A former detective, Maggie Oliver who assisted in the arrest of the Rochdale sex groomers in 2012 says offenders, “identified during the original investigation are still at large and abusing young girls in the town.”
Maggie Oliver who has made these comments just before the release of a new drama, “ Three Girls” which recounts the story of how child abuse victims in Rochdale were dismissed as prostitutes and in her view let down by the authorities.
She was recruited by the BBC as a Consultant for the drama. She persuaded many of the victims at the time to come forward but later resigned because of the way they were treated.
Nine members of the Rochdale gang were convicted in 2012 and 19 more have been jailed since, the last in February 2017. Maggie has stated that, “other offenders who were identified as a result of Operation Span remained at large.”
“There are still paedophiles who we identified as part of Span who are out there right now in Rochdale. I still support many of the girls and they tell me they’ve seen them. Once a paedophile, always a paedophile in my book. This is still happening.”
“It’s heart-breaking for the kids. My hope is this program encourages a proper, open and honest debate that leads to changes in the law to make senior police officers accountable for their failures.”
Assistant Chief Constable Rob Potts defended GMP’s record on dealing with child sexual exploitation (CSE).
He said: “Tackling the sexual exploitation of children and young people is an absolute priority for GMP and its partners. Protecting children is everyone’s responsibility and it is crucial that we work together to identify and prosecute individuals who prey on vulnerable children.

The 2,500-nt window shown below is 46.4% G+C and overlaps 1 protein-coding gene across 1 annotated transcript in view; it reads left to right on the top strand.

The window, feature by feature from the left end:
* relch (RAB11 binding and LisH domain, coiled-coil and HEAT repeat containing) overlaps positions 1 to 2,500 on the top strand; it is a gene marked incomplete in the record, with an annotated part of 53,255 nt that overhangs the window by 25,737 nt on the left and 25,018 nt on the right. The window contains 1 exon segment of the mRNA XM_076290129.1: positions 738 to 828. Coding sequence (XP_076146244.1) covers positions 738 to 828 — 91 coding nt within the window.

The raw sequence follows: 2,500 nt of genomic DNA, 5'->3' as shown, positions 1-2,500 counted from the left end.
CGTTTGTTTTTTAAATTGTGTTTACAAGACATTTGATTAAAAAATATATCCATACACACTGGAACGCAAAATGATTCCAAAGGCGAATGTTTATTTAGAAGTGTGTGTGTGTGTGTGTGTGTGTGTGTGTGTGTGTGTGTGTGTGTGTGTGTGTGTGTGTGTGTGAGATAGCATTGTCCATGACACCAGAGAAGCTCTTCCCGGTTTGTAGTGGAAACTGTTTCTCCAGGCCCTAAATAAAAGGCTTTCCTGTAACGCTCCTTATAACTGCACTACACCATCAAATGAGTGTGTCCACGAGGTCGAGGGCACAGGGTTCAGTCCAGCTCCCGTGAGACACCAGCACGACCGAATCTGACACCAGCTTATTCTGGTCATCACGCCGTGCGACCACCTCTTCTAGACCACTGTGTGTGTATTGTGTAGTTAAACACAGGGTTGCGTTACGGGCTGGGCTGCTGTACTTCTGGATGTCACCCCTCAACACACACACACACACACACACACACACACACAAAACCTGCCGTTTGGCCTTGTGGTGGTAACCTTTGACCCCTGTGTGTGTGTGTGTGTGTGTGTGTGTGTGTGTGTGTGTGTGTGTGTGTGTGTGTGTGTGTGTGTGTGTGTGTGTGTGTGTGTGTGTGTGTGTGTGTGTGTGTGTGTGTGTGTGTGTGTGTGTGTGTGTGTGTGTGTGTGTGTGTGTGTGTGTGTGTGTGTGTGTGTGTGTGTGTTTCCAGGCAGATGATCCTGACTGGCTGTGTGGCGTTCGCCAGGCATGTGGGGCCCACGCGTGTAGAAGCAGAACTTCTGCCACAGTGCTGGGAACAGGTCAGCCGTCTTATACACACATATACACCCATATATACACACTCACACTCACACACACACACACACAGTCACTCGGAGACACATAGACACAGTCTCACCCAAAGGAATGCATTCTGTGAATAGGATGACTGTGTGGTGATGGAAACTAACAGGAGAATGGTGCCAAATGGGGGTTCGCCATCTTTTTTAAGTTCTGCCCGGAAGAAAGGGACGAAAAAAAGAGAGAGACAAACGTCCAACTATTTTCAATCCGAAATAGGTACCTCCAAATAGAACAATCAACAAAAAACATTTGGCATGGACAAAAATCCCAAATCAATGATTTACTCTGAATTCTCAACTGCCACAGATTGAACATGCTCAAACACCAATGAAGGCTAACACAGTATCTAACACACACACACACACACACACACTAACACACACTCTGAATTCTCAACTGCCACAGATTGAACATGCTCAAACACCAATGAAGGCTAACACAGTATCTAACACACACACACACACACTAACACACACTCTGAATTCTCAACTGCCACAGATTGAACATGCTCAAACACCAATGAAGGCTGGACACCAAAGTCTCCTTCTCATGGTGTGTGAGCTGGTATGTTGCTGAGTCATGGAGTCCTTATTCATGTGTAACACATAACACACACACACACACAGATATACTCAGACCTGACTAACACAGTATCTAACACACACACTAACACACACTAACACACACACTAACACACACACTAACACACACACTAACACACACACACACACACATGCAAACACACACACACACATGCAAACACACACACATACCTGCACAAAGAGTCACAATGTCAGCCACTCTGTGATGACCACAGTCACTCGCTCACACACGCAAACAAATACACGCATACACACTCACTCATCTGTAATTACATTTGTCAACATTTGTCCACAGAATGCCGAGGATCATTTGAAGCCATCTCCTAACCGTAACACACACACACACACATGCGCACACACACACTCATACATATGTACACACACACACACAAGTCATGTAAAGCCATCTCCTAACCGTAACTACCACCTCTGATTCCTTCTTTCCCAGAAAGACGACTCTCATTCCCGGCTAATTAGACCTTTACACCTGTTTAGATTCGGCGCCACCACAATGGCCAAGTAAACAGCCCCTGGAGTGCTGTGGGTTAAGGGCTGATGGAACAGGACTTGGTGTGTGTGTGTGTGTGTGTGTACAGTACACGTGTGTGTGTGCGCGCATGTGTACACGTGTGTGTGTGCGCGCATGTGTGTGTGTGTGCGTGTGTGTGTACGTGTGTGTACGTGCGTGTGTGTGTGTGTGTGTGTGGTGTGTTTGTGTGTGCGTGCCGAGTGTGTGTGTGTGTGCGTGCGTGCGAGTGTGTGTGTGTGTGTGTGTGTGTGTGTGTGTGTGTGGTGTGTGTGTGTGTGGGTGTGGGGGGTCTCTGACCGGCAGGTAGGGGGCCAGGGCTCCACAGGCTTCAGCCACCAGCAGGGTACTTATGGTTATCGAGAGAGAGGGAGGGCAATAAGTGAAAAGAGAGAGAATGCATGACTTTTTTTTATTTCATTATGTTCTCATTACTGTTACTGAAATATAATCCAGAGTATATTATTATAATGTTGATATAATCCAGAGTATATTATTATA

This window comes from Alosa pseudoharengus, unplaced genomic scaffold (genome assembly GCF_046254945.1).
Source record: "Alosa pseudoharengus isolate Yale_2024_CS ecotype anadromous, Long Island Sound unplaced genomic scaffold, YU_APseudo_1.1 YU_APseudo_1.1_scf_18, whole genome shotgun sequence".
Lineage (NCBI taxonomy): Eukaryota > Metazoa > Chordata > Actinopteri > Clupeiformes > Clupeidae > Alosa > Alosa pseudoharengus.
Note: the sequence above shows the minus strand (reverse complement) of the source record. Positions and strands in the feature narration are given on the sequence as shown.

“Our specialist CSE teams in each division across Greater Manchester are successfully reaching out to young people. We have specially-trained officers who provide young people with on-going support, both from within the force and through key partner agencies
“We have made huge progress in our fight against CSE and those who commit these horrendous crimes against children. The It’s Not Okay campaign was launched in September 2014 as part of GM-wide Project Phoenix, giving young people and their carers a crucial online resource. The wider campaign provided a completely new approach to dealing with CSE, using education to prevent young people from becoming victims in the first place but at the same time targeting offenders and bringing them to justice.
“Project Phoenix has undertaken substantial work with schools, healthcare providers and support services to ensure that vulnerable young people are helped at every stage – from prevention through to support and rehabilitation. Regular weeks of partnership activity, which include community engagement, disruption, education and police enforcement, means that thousands more young people are being engaged with than before.
This increase in public awareness, as well as enhanced police officer understanding and more accurate recording of CSE reports, resulted in a significant rise in the number of CSE incidents reported to police.
“I want to reassure communities that our priority is to protect children and young people, prosecute offenders and prevent from committing further offences.”
Lesley Sharpe plays Maggie’s character in, “Three Girls “which is broadcast on Tuesday.